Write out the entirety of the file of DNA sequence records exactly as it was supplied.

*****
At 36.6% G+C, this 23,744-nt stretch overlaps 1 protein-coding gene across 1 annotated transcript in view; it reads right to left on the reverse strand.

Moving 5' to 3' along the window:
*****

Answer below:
At 36.6% G+C, this 23,744-nt stretch overlaps 1 protein-coding gene across 1 annotated transcript in view; it reads right to left on the reverse strand.

Moving 5' to 3' along the window: